What I am asking is a very common question that comes to any developer's mind when he/she wants to host a server but a precise answer is not easily available. I need to host a server which returns HTTP response of 20KB. This server is expected to get ten million request a day, maximum 10 thousand request per minute. What server capacity (RAM, bandwidth etc) I should have? Lets safely ignore other factors like storage, database capacity like SQL etc. The prime objective of this question is to judge hardware estimation in terms of bandwidth and RAM(or other hardwares) that can handle so many simultaneous connections.

It would be very helpful not just to me but to anyone interested, if the person answering this question provide explanation about the factors that were considered to arrive at the answer. The formula governing these factors will help anyone to change requirements in my original question and arrive at the answer needed.

3 Answers 3


There is no formula. The best method is try to get some test equipment, and setup an environment similar to the production environment and test.

  • Thanks for the quick reply Zoredache. Yes, I was expecting this. I know there is no proved formula for what I am asking. But I am sure we can use safe assumptions to arrive at some answer in such cases. Changing these assumptions will change the answer accordingly. Can you please provide details of test equipments you hinted?
    – Vijayendra
    Feb 1, 2012 at 18:06
  • If you are looking at buying server X, you call up the vendor and ask if you can demo server X, they send you the equipment you might be buying, you try it.
    – Zoredache
    Feb 1, 2012 at 18:08

Zoredache is right: you need to do real world testing with your application in order to do accurate capacity planning. But with that said...

If you expect to get ten million requests per day, and each request is 20 KB, that works out to about 190 GB per day, or 5912 GB per month. To get a rough idea of bandwidth costs, Amazon charges $0.12/GB on their S3 service, so you're looking at $709.44/month for bandwidth alone.

Your estimated peak load is 10,000 requests per minute, or 167 requests per second. At 20 KB each, that is 3.26 MB/sec of data, or about 26 Mbps which is how bandwidth is normally measured.

If you're serving small static files, any modern server should be able to handle this load. If you're doing a lot of computation to produce that 20 KB of output, this could easily crush even the most powerful servers. Without knowing more about your application, it's impossible to determine whether bandwidth is the limiting factor.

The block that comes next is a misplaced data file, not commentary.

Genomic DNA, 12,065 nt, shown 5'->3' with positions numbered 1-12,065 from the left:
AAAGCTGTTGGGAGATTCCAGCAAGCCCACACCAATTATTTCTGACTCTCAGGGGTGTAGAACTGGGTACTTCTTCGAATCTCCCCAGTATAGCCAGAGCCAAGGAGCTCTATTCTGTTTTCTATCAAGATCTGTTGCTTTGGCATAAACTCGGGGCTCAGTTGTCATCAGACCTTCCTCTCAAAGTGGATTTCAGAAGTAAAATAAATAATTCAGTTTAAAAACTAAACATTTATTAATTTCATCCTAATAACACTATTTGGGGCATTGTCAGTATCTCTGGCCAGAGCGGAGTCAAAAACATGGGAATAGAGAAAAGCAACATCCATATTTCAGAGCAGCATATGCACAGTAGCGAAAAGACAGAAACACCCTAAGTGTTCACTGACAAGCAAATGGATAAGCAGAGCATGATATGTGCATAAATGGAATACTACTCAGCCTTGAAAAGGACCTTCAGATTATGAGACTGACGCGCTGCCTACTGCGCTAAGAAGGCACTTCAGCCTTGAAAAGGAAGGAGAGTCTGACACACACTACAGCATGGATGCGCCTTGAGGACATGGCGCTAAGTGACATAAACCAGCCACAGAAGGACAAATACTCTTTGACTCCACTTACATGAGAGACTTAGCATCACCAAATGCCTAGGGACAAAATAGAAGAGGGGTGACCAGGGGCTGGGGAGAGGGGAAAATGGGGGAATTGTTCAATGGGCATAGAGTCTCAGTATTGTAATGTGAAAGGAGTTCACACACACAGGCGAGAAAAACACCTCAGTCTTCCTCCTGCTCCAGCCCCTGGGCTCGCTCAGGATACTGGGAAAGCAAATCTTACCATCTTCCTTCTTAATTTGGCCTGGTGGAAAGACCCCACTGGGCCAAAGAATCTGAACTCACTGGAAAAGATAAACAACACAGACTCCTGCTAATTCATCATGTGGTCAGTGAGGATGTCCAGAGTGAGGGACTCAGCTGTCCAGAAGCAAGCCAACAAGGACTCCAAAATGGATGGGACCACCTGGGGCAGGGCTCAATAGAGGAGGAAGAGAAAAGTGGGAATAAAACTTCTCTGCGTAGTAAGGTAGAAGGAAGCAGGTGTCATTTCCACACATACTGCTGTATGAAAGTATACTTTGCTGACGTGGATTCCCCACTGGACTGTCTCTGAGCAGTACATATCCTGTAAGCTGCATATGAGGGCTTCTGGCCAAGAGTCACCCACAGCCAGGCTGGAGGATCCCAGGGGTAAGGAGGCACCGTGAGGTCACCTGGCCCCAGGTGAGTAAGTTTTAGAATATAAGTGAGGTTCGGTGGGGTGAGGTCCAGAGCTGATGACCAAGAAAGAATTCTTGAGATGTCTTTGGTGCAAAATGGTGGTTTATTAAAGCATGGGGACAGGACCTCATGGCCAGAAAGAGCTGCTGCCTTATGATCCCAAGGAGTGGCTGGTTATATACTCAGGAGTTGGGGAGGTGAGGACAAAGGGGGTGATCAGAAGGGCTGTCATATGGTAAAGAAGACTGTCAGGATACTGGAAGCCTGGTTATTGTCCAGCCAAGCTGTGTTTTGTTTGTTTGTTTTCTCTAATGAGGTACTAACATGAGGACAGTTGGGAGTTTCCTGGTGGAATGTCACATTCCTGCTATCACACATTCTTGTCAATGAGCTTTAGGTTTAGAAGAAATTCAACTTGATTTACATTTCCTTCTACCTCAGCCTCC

Good luck!

  • Thanks Nic. Are there any tools or online services that can do this stress testing? I have heard about few of those but I am not sure which one are best and produce most accurate results.
    – Vijayendra
    Feb 9, 2012 at 20:09

well, there is no exact formula, but based on the numbers you provided, one can estimate some of the specs needed.

10.000 Requests per Second
20KB per Request
equals 200.000KB per Second

So, ignoring storage and IO Bandwidth, you would at least saturate two 1GE Links.

Without knowing the nature of the responses, i can not provide any estimation on Storage needs or RAM

So you would need to provide some more information
Would you be able to cache the content?
Are you using PHP, ASP or similar?

If you are serving static content you could just use two servers with huge amounts of ram and 1GE Nic each, put 2 load balancers in front.
That should suffice.

If you are serving dynamic content this task becomes a whole different ballgame.

  • Thanks, nearly (and neatly) answered it. Wait, lets make it little more complicated. Lets consider two cases - One the static and the other dynamic. Static first, assume there is no storage needed. My server just download some feeds periodically and stores them as a file on server and millions of subscribers downloads this file (kind of static content). Second dynamic, assume its a mail server and user will keep asking mail updates. Lets just ignore storage for now. Lets find out RAM, IO bandwidth, internet connection bandwidth etc. What do you suggest?
    – Vijayendra
    Feb 1, 2012 at 18:32
  • Well, if you can fit the content in RAM, you would not need to worry about storage. Regarding the Mailserver scenario, it would be likely that the users are authenticating against some kind of a database, so this would be your bottleneck.
    – Niko S P
    Feb 2, 2012 at 7:06

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